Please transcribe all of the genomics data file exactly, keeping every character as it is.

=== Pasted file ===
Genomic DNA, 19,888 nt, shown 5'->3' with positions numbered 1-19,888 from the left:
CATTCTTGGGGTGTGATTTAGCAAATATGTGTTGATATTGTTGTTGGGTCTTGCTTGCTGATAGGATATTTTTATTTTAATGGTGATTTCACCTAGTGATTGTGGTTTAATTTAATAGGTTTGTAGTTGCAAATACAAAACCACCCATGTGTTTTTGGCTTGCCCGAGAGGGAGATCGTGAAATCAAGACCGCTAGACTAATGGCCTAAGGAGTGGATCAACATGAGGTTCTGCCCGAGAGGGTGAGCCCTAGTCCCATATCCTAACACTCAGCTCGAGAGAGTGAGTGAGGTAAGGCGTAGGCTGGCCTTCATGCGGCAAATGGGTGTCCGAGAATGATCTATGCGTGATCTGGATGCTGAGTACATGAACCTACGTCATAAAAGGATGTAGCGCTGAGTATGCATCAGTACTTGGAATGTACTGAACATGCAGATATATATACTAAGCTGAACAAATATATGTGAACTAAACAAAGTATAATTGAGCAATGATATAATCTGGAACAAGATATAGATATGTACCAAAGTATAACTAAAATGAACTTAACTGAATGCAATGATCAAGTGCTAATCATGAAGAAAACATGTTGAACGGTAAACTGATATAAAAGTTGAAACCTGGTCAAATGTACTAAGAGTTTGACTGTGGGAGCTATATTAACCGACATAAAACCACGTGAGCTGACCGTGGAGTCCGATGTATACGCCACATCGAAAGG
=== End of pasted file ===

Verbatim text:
Genomic DNA, 19,888 nt, shown 5'->3' with positions numbered 1-19,888 from the left:
CATTCTTGGGGTGTGATTTAGCAAATATGTGTTGATATTGTTGTTGGGTCTTGCTTGCTGATAGGATATTTTTATTTTAATGGTGATTTCACCTAGTGATTGTGGTTTAATTTAATAGGTTTGTAGTTGCAAATACAAAACCACCCATGTGTTTTTGGCTTGCCCGAGAGGGAGATCGTGAAATCAAGACCGCTAGACTAATGGCCTAAGGAGTGGATCAACATGAGGTTCTGCCCGAGAGGGTGAGCCCTAGTCCCATATCCTAACACTCAGCTCGAGAGAGTGAGTGAGGTAAGGCGTAGGCTGGCCTTCATGCGGCAAATGGGTGTCCGAGAATGATCTATGCGTGATCTGGATGCTGAGTACATGAACCTACGTCATAAAAGGATGTAGCGCTGAGTATGCATCAGTACTTGGAATGTACTGAACATGCAGATATATATACTAAGCTGAACAAATATATGTGAACTAAACAAAGTATAATTGAGCAATGATATAATCTGGAACAAGATATAGATATGTACCAAAGTATAACTAAAATGAACTTAACTGAATGCAATGATCAAGTGCTAATCATGAAGAAAACATGTTGAACGGTAAACTGATATAAAAGTTGAAACCTGGTCAAATGTACTAAGAGTTTGACTGTGGGAGCTATATTAACCGACATAAAACCACGTGAGCTGACCGTGGAGTCCGATGTATACGCCACATCGAAAGG